The Eagles Parade: A Love Letter to Philly

I went not as a devoted Eagles fan, but as a lifelong fan of my city — my now undeniably world-class city.

The author, right, with the photographer, left, on parade day. (Photo by Bradley Maule)

If my shoes could talk they would say this: “I bring you tales of Parkway mud, battered vegetation, wet strips of green confetti, traces of urine and watermelon juice.

“I bring you the story of 16,730 steps taken — a couple on top of a mud-spattered sign saying FREE MEEK MILL — all of them in the service of a football team whose breakout speaking star is a profane bearded giant garbed in the dress of an Irish genie string musician.

“I bring you, in short, a history of amor civitatis, a love of one’s city so deep, so finely etched in the shoe-wearer’s DNA, that 7 miles through Fern Rock and Logan, Center City and Fairmount, South Philly and North Broad, can feel like a maddening yet joyful sprint through the map of one’s heart.”

So yeah. I went to the Eagles parade.

I should confess that I did this as a Philadelphian, born and bred, not as a devoted fan of football. I tend to agree with an assessment offered by Scott Stossel in the Atlantic a few years ago: Citing instances of “cheating, taxpayer fleecing, bounty hunting, domestic abuse, brain damage, suicide, even murder (and murder-suicide),” Stossel wrote, “The NFL is greedy and violent and may be damaging the brains of a new generation of players — yet we evidently can’t stop watching the show it puts on for us.” I sided with those who were boycotting this year, which didn’t mean much in practice since I never watched football to begin with.

Yet all those high-minded objections were put aside on the night of the Super Bowl. Because if there’s one thing I love more than I hate football, it’s my hometown. I knew what being in the Super Bowl meant: It was a chance at redemption, at defying every person alive who’s said the city is shit and its people are losers. Winning would be pure joy, and that’s what I wanted for the people of Philly: unbounded happiness instead of disappointment.

I watched the game alone in my apartment; I’ve been such a killjoy on the subject of football that no one invited me to a Super Bowl party. I screamed and shouted at the TV and hoisted my dog, who is the size of a football, into the air when we scored a touchdown. When things got dicey in the third quarter, I found myself feeling bereft in a way I didn’t even understand, thinking, “Why did I even hope? Of course we’re going to lose. This is what always happens. What a disaster.” I pictured the grim faces on the train the next day, the set of the shoulders of a people accustomed to the futility of hope.

A few minutes before the game ended, a friend in California sent me a text: “Do you believe in miracles?” When the miracle actually happened, I threw on my sneakers and coat and ran outside in my sweatpants. I hugged strangers, made tearful phone calls, and drove my car up and down Germantown Avenue, honking and waving and giggling. What an idiot, I thought. And also: What joy.

Parade day was a happily muted version of that insanity. Getting on the Broad Street Line at Fern Rock, all the parade-goers chatted away with unguarded camaraderie. The things that typically divide us — class, race, age, neighborhood, politics — melted away, and we were all just Philadelphians. Philadelphians who were winners, for once.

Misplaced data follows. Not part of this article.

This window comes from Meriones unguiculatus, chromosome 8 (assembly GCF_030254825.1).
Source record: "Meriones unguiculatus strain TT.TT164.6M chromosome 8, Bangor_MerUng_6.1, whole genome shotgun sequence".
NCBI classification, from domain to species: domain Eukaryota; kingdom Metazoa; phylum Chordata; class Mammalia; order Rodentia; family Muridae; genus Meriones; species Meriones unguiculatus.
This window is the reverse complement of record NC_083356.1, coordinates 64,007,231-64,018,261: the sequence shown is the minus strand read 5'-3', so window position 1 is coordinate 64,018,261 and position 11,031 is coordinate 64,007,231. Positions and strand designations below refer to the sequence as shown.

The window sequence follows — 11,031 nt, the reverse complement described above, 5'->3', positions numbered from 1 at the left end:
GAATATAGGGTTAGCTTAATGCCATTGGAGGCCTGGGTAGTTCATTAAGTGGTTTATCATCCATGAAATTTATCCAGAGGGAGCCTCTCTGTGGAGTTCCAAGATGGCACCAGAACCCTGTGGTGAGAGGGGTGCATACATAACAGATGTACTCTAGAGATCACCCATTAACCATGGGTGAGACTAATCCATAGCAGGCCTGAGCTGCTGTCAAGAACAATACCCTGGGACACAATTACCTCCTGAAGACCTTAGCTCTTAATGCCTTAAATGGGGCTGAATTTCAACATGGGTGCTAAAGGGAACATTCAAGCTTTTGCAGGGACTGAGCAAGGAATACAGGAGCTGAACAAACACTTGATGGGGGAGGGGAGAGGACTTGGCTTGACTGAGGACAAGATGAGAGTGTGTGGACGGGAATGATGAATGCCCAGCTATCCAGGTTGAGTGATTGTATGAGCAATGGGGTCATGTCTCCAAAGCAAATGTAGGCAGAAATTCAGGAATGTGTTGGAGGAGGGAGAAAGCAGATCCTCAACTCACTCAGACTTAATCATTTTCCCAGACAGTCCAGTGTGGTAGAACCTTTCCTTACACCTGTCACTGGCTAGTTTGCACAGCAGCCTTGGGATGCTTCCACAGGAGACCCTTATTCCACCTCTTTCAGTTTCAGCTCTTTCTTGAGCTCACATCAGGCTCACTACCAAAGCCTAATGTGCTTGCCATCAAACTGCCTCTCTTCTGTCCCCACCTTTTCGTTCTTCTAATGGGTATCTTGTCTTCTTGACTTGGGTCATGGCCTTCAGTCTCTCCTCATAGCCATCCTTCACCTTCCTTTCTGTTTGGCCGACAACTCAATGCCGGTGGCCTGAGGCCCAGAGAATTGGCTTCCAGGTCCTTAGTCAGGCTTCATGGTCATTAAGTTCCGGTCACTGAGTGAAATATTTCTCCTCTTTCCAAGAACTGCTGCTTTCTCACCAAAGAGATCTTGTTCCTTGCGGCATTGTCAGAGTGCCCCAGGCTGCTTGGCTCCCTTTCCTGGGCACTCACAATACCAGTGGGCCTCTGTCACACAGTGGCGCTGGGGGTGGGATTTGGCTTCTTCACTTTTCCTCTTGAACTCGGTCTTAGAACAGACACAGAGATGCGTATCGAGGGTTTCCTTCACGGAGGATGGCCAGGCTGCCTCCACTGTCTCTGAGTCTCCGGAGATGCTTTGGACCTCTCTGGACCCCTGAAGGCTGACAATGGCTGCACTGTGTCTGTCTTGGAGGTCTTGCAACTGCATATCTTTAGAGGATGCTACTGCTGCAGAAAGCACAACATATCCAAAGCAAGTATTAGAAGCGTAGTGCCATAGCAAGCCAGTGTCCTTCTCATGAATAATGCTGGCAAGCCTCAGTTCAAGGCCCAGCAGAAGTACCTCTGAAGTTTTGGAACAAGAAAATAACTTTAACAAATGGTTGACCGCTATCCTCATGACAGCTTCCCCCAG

A woman brought a Bluetooth speaker onto the subway car and started blasting the unofficial Eagles anthem, Meek Mill’s “Dreams and Nightmares”: “Ain’t this what they’ve been waiting for? You ready?” Everyone smiled and sang along.

Making my way down Broad, I was only able to reach Catharine Street before it got too crowded. A little girl sat on her father’s shoulder, and marveled, “There’s a lot of people here!” That was true, but the crowd was calm, waiting patiently. They saluted their heroes as they went by in big green buses, and then dispersed easily.

At City Hall, people were up on the statues, dancing to loud music. One woman was doing a pole dancing routine without the pole, and flashed her breasts to the crowd below. The feeling was celebratory but acquiring a sort of dark edge. By the time I reached the Parkway, the edge was sharp. People were shoving, men were urinating in plain sight, trash was everywhere, the crowds were enormous. I’ve never seen that many people on the city’s streets. At one point, I could see nothing on any side except coat sleeves and wide backs. I felt a surge of panic. I turned around and tore through the crowd until I reached an area where I could move my arms.

I didn’t see anything more scandalous than people being happy or drunk or, mostly, both. Later in the evening, I saw friends who hadn’t gone to the parade. Two of them asked me, separately, “What’s the worst thing you saw?” I didn’t have any gory details. It was almost anticlimactic, and slightly unfamiliar as a Philadelphian accustomed to disaster. SEPTA was organized and well staffed, and the city has clearly learned from successfully hosting the DNC, the NFL Draft and the pope’s visit. As another Philly native said to me, with wonder in his voice, “They pulled it all together so quickly, and did such a good job. It’s what a world-class city would do.”

He’s right. It was a world-class team of players enjoying a world championship in a world-class city.

At one point in the day, as I squeezed between people in Dawkins and Wentz jerseys on my way along sunny Broad, I heard a guy say to his friend, “What a time to be alive, man.”

As a Philadelphian, if not as a football fan, I couldn’t disagree.